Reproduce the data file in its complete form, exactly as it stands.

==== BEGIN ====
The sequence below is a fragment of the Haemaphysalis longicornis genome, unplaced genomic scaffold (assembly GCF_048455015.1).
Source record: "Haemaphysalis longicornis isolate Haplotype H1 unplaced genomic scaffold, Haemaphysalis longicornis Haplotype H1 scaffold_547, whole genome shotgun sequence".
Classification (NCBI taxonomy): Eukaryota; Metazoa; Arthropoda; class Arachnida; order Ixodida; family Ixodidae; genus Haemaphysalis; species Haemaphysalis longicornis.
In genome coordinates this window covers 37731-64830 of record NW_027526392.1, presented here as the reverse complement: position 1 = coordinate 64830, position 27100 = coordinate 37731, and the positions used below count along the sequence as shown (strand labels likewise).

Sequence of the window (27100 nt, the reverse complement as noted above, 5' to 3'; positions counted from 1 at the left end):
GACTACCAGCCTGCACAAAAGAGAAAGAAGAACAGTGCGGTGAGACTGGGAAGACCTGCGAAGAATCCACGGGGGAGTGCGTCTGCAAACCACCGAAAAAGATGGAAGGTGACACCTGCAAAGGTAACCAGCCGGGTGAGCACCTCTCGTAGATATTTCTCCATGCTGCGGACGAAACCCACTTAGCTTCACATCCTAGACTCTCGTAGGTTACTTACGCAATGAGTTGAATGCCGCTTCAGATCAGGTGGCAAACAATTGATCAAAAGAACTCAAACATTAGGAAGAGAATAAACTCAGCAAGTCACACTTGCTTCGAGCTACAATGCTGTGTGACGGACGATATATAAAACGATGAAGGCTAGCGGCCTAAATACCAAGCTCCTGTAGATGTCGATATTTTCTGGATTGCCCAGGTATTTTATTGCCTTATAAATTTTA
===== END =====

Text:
The sequence below is a fragment of the Haemaphysalis longicornis genome, unplaced genomic scaffold (assembly GCF_048455015.1).
Source record: "Haemaphysalis longicornis isolate Haplotype H1 unplaced genomic scaffold, Haemaphysalis longicornis Haplotype H1 scaffold_547, whole genome shotgun sequence".
Classification (NCBI taxonomy): Eukaryota; Metazoa; Arthropoda; class Arachnida; order Ixodida; family Ixodidae; genus Haemaphysalis; species Haemaphysalis longicornis.
In genome coordinates this window covers 37731-64830 of record NW_027526392.1, presented here as the reverse complement: position 1 = coordinate 64830, position 27100 = coordinate 37731, and the positions used below count along the sequence as shown (strand labels likewise).

Sequence of the window (27100 nt, the reverse complement as noted above, 5' to 3'; positions counted from 1 at the left end):
GACTACCAGCCTGCACAAAAGAGAAAGAAGAACAGTGCGGTGAGACTGGGAAGACCTGCGAAGAATCCACGGGGGAGTGCGTCTGCAAACCACCGAAAAAGATGGAAGGTGACACCTGCAAAGGTAACCAGCCGGGTGAGCACCTCTCGTAGATATTTCTCCATGCTGCGGACGAAACCCACTTAGCTTCACATCCTAGACTCTCGTAGGTTACTTACGCAATGAGTTGAATGCCGCTTCAGATCAGGTGGCAAACAATTGATCAAAAGAACTCAAACATTAGGAAGAGAATAAACTCAGCAAGTCACACTTGCTTCGAGCTACAATGCTGTGTGACGGACGATATATAAAACGATGAAGGCTAGCGGCCTAAATACCAAGCTCCTGTAGATGTCGATATTTTCTGGATTGCCCAGGTATTTTATTGCCTTATAAATTTTA